Vint Cerf is considered a father of the internet, but that doesn’t mean there aren’t things he would do differently if given a fresh chance to create it all over again.
“If I could have justified it, putting in a 128-bit address space would have been nice so we wouldn’t have to go through this painful, 20-year process of going from IPv4 to IPv6,” Cerf told an audience of journalists Thursday during a press conference at the Heidelberg Laureate Forum in Germany.
IPv4, the first publicly used version of the Internet Protocol, included an addressing system that used 32-bit numerical identifiers. It soon became apparent that it would lead to an exhaustion of addresses, however, spurring the creation of IPv6 as a replacement. Roughly a year ago, North America officially ran out of new addresses based on IPv4.
For security, public key cryptography is another thing Cerf would like to have added, had it been feasible.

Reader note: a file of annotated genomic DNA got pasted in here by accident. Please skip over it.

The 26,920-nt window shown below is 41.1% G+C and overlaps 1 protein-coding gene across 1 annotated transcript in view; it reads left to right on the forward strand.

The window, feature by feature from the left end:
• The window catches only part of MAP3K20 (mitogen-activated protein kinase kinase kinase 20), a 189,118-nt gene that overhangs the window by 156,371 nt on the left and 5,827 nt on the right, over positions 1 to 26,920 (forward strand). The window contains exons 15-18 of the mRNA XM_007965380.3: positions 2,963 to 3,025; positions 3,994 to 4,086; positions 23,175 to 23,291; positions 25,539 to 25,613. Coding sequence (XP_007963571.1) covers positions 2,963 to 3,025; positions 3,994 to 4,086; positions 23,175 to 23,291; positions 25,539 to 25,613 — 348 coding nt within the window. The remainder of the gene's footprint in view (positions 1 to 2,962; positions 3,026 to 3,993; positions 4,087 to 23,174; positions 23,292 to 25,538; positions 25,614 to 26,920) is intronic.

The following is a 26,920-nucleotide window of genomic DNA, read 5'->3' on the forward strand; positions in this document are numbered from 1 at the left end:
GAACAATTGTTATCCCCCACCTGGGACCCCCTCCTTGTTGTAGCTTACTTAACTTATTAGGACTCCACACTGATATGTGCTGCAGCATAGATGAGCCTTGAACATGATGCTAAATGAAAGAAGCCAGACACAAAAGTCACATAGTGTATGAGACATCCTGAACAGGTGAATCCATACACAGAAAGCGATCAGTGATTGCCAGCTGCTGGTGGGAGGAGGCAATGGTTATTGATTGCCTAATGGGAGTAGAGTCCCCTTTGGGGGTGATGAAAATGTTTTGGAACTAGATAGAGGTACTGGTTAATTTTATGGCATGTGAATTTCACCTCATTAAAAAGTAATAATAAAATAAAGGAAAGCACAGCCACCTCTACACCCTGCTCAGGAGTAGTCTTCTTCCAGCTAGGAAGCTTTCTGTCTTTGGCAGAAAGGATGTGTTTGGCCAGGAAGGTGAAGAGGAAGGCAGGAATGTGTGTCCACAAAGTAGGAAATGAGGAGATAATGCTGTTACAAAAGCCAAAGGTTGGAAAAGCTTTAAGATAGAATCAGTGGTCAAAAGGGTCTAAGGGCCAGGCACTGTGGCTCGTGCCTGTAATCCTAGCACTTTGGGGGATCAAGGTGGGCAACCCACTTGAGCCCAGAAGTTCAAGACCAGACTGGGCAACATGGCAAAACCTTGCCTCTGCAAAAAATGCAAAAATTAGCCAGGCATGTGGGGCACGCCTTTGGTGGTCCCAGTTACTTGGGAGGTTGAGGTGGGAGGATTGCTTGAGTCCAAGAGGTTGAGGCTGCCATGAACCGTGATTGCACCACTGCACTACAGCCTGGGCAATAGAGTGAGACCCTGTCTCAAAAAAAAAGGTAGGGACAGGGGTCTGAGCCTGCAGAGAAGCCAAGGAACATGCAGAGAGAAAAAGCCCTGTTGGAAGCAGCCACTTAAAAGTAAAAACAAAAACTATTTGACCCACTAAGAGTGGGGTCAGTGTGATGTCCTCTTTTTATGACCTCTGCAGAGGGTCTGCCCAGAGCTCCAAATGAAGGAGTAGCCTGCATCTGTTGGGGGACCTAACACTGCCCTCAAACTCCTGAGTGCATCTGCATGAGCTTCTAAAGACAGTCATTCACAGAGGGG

Trouble is, neither idea is likely to have made it into the final result at the time. “I doubt I could have gotten away with either one,” said Cerf, who won a Turing Award in 2004 and is now vice president and chief internet evangelist at Google. “So today we have to retrofit.”
The 128-bit address space, for instance, “wouldn’t have seemed realistic back then,” he said. Particularly given the effort’s experimental mind-set at the time, “I don’t think we could have forced that.”
There actually was debate about the possibility of variable-length addresses, but proponents of the idea were ultimately defeated because of the extra processing power associated with them, he explained. “Because computers were so expensive back then, we rejected the idea.”
As for public key cryptography, the notion had only recently emerged around the time the internet protocols were being standardized back in 1978.
“I didn’t want to go back and retrofit everything, so we didn’t include it,” Cerf said. “If I could go back and put in public key crypto, I probably would try.”